“It’s only impossible because you haven’t done it yet. Just do it.”
Um . . . . really?
Saw this quote on Facebook a few days ago and it got under my skin. The annoyance I felt was intense. Grating. Palpable.
It’s one thing to make a complex idea simple.
It’s quite another to gloss over something complex as you’re trying for a catchy sound bite.
Which is this?
I attended an event last night called Women Leading Las Vegas. The panel had one host and four guests, all women who have achieved extraordinary things in their careers and lives.
Did they “just do it?”
As the dialogue got deep and these women opened up, a few themes were stunningly clear:
- Each woman worked her ass off to get where she is
- Each had a clear vision of what she wanted to achieve, and didn’t waver from it (made adjustments along the way, but didn’t waver)
- Each women experienced multiple “come to Jesus moments” during her life and got through them. We’re talking crises, professional and personal
- Each woman has surrounded herself with people who have her back
- Each woman is doing what she loves AND is good at
The insight these successful leaders offered was illuminating and profound. Proof that we can all have success at what we really want to do – and if we’re smart we’ll play to our strengths, spending most of our time doing what we’re really really great at.
But did they “just do it?”
Though this exact subject didn’t come up, I got the feeling that the success of each of these women lies in their ability to live in the moment for a good portion of the time. How else can you get through the pressure, the stress and the grind if you can’t, at least some of the time, narrow your focus and existence down to one simple moment. After moment. After moment.
I’ve done it. I do it. It’s a practice. The closest I’ve come to living this on a life changing level was during Silverman. A race that should have taken between 7-8 hours took nearly 11. Flat tire, after flat tire, after flat tire . . . for a total of five, turned my carefully laid out race plans upside down, shook them out, and blew them away.
After nearly six years, this is still the best I’ve come up with to describe it:
I’ve talked before about how Silverman is much more than a race to me. The overwhelming feeling of POSSIBILITY that I had while volunteering on the run course in 2006 is as strong now as it was then. . . .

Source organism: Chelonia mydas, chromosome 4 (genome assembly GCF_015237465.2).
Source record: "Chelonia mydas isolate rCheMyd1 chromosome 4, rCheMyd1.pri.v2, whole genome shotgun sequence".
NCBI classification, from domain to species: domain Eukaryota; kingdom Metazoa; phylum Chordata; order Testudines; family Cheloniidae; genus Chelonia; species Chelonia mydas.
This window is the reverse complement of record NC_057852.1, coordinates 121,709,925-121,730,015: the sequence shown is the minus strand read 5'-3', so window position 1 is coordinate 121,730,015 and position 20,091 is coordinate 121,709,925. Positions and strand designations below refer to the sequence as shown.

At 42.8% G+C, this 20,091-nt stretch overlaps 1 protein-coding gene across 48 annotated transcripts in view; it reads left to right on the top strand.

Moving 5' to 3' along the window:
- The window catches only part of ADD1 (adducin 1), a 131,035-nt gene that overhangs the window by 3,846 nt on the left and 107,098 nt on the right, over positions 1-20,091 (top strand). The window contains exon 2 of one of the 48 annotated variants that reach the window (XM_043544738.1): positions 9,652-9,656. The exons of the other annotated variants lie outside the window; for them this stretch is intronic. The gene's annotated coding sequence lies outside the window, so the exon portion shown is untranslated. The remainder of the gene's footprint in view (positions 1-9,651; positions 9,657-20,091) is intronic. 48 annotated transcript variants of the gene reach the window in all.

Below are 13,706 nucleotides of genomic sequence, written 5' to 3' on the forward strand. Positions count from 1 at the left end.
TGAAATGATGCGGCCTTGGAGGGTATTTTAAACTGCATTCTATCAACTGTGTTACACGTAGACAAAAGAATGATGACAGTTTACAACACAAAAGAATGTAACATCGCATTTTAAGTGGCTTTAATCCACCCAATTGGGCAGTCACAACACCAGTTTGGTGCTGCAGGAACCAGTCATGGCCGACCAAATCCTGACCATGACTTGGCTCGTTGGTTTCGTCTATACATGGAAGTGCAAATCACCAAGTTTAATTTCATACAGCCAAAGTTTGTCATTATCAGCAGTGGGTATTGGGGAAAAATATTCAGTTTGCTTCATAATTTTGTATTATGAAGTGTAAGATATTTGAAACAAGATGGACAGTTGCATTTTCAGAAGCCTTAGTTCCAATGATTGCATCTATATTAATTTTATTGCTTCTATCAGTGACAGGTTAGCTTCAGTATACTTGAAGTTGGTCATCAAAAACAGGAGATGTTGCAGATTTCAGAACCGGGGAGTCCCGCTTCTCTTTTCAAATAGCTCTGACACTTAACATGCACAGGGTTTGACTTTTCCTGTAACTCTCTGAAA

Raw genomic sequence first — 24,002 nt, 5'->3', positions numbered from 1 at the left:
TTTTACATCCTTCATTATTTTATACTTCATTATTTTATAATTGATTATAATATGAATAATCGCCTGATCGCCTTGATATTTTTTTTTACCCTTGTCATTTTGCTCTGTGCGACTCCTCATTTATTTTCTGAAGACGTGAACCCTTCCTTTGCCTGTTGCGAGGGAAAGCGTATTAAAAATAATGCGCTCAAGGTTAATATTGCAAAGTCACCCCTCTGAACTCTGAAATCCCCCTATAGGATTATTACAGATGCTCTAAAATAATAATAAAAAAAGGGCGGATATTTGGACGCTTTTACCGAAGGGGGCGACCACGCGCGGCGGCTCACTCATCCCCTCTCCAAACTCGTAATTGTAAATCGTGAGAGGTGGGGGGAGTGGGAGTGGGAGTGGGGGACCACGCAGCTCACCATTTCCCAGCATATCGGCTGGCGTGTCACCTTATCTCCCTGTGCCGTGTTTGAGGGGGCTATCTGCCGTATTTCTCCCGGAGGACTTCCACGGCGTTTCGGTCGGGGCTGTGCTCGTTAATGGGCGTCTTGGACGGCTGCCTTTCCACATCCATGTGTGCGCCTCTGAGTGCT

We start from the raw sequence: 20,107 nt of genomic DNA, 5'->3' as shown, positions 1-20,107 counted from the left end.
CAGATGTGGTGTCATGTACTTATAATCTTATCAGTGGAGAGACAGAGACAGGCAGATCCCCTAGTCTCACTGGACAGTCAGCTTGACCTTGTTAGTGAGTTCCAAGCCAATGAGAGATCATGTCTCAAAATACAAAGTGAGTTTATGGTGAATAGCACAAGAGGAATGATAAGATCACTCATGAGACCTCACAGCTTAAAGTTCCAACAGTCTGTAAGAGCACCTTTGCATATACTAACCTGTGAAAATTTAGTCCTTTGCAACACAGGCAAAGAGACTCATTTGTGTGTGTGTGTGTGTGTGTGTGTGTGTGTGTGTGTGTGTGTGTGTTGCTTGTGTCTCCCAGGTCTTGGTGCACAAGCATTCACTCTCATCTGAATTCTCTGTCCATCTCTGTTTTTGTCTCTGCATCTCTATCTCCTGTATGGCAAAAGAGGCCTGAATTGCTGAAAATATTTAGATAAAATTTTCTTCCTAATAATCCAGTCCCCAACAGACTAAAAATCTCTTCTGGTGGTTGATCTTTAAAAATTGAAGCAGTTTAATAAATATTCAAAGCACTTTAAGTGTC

These feelings about Silverman built up over two years and came with me on November 9, 2008. I underestimated their power, as, for ten hours, forty eight minutes, and thirty three seconds, my mind went on autopilot and overrode all but a couple of fleeting negative thoughts.
Every mental status check revealed an inner calm, focus, and complete confidence that I would finish. No matter what happened, I could rely on my mind and body to move me forward – even when things turned out differently than planned.
You can read the entire Reflections on Silverman post here.
I never knew the power of living in the moment until that day.
- In the moment, time slows down. Focus comes easily.
- In the moment, you’re fully there. Anxiety about the past, worry about the future aren’t possible.
- In the moment, support is there when you need it. Concern about what’s going to happen next doesn’t exist.
In the context of the moment, “just do it” makes sense. Because it’s all you can do.
As an inspirational slogan, “just do it” misses the mark
It’s too simplistic.
It implies “doing it” is easy.
It negates the hard work required to achieve meaningful goals.
It completely ignores Resistance.
In my experience “Just start” or “Just act” is better. That’s how you achieve the impossible.
What do YOU think? Did I over analyze this? Read too much into a quote that’s mean to inspire? Or did I nail it?
Many thanks to Alicia Mejia for the picture of the Women Leading Las Vegas event.